There are moments in life when the way you’ve been thinking about something changes completely and you will never look at it the same way again.
I’ve never considered myself a major Champagne consumer. I’ve been familiar with drinking it at celebrations since my teen years, given it as gifts plenty of times, but I’ve never labored over the decision of tasting it. To be sadly honest, most of the time I was more concerned about the brand on the bottle than the taste inside. Most of the time a person learns the key handful of notable and acceptable Champagne brands and simply drinks those on rotation at key events.
Imagine for a moment, that the world of wine was reduced to a handful of producers. That discovery was gone and it was more about the rote duplication of the same taste year after year. What a sad world that would be. Wine is a multiverse: varietals, locations, styles, growing techniques and what it often comes down to is a story. The story of the vineyards, the wine, the grapes, the winemaker, the location— it all feels individual, personal and connected. You buy a wine to celebrate a winery’s history, you buy a Champagne mostly to celebrate your own.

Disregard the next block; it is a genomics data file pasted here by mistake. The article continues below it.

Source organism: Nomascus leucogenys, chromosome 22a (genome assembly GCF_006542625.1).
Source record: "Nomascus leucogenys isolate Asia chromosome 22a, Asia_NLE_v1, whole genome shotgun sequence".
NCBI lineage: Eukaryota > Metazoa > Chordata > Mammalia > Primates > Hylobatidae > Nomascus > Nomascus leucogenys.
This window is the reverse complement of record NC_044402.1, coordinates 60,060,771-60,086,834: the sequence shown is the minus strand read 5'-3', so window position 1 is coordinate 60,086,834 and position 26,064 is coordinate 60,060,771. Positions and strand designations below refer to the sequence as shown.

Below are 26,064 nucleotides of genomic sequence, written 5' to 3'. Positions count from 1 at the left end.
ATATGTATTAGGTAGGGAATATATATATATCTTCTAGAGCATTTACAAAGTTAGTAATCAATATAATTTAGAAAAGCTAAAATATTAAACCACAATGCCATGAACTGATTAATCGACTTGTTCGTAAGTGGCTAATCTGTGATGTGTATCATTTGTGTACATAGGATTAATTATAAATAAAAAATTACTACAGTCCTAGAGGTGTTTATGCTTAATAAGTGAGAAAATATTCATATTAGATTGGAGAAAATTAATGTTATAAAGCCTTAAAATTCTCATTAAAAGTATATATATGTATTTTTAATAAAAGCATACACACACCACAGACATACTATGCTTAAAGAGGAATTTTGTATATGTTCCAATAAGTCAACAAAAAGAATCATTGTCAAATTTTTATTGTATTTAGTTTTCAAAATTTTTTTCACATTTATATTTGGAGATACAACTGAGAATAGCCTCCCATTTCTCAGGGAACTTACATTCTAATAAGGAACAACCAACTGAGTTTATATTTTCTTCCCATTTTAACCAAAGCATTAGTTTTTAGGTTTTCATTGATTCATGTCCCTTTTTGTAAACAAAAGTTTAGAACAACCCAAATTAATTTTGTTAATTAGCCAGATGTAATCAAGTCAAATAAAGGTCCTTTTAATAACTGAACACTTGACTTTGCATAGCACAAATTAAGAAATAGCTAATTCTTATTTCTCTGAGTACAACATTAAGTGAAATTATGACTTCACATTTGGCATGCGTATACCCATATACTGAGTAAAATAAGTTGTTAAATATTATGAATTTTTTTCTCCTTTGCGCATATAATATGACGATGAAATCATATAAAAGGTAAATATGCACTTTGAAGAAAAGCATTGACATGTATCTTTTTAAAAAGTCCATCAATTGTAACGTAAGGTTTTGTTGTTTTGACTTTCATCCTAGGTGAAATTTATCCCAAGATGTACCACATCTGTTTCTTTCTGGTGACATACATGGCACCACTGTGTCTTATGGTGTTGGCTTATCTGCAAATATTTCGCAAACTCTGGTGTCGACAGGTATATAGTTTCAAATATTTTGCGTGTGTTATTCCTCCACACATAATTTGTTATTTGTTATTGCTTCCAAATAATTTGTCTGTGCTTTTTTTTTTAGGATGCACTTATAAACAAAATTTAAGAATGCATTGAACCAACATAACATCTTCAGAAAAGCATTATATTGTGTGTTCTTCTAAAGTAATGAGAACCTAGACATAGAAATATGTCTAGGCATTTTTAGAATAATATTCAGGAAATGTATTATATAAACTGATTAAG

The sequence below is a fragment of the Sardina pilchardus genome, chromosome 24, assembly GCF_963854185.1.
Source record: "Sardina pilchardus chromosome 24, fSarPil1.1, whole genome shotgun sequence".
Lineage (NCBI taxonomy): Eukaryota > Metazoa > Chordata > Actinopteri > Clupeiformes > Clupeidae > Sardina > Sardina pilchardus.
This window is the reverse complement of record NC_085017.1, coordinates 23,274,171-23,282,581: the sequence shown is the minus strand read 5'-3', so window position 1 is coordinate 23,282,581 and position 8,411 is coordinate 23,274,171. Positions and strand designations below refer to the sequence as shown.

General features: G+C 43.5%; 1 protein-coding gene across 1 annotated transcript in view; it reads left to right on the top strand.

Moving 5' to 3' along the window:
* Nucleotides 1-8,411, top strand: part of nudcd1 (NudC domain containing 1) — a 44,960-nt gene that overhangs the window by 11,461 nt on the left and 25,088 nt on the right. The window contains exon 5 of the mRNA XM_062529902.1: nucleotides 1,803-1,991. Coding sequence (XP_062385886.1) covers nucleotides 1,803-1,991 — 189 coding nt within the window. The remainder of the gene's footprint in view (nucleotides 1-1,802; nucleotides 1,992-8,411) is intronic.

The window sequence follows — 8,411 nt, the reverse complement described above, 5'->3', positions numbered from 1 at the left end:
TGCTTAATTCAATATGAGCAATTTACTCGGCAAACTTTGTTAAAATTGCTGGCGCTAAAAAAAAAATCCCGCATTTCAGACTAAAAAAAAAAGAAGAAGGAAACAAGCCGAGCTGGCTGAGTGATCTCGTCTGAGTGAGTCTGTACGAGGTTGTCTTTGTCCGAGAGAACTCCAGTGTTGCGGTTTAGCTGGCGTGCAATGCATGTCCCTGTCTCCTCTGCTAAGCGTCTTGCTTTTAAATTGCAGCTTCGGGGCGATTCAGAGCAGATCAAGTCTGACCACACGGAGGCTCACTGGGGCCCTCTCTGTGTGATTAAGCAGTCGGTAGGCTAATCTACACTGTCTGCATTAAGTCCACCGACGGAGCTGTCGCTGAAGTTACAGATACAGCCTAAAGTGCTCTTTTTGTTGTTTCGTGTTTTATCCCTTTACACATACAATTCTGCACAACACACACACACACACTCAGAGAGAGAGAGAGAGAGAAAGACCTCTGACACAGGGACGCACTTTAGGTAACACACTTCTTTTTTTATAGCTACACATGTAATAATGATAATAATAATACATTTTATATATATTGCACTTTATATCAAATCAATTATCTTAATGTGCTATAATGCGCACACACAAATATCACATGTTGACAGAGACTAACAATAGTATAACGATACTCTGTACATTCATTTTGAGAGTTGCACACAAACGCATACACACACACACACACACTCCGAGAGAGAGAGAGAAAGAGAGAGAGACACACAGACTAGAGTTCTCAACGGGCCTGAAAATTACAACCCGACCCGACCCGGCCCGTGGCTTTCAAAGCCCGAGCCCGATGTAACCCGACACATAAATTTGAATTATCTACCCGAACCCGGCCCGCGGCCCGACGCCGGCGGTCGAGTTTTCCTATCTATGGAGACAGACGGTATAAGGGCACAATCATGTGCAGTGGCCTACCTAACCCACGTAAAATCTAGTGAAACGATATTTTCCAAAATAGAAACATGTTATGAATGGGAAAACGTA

What if you could change that? What if a champagne’s nose was more than bubbles that tickle your nose and the yeasty smell of baking bread? And what if you drank it from a true wine glass instead of a flute or a coupe?
I was honored to recently be granted an audience with Frederic Zeimett, the General Manager of the House of Champagne Leclerc Briant in Epernay. Zeimett, charming, impassioned, and very French, earned his Champagne bonafides through a decades-long stint at Moet & Chandon and later at Vranken Pommery and Maison Chapoutier. During those years he was acquainted with Pascal Leclerc, the 5th generation legacy at the House of Leclerc-Briant. “Pascal was a pioneer in biodynamics and organics,” said Zeimett, in our interview. “He started this in the 1960s and 1970s before any of this was trendy. People thought he was a bit of a crazy guy.”
When Pascal died in 2010, his heirs sold off much of the family vineyards. The house was acquired by American investors in 2012 and Zeimett joined with an eye toward keeping the legacy of Leclerc-Briant intact. With most of the vineyards gone, a substantial cellar of 150,000 bottles remaining, and a history dating back to 1872, there was a basic structure for rebuilding and revitalizing the brand.
Biodynamics has always been a bit of a sticky wicket in wine. Holistic and slightly mystical, it involves listening to the land in a radically intuitive way. We don’t exactly know why it works, it just does. Biodynamics has become an accepted if ever so slightly arcane process in winemaking but is far rarer in the world of Champagne. Zeimettt is a recent convert, a result of time spent in the Loire Valley.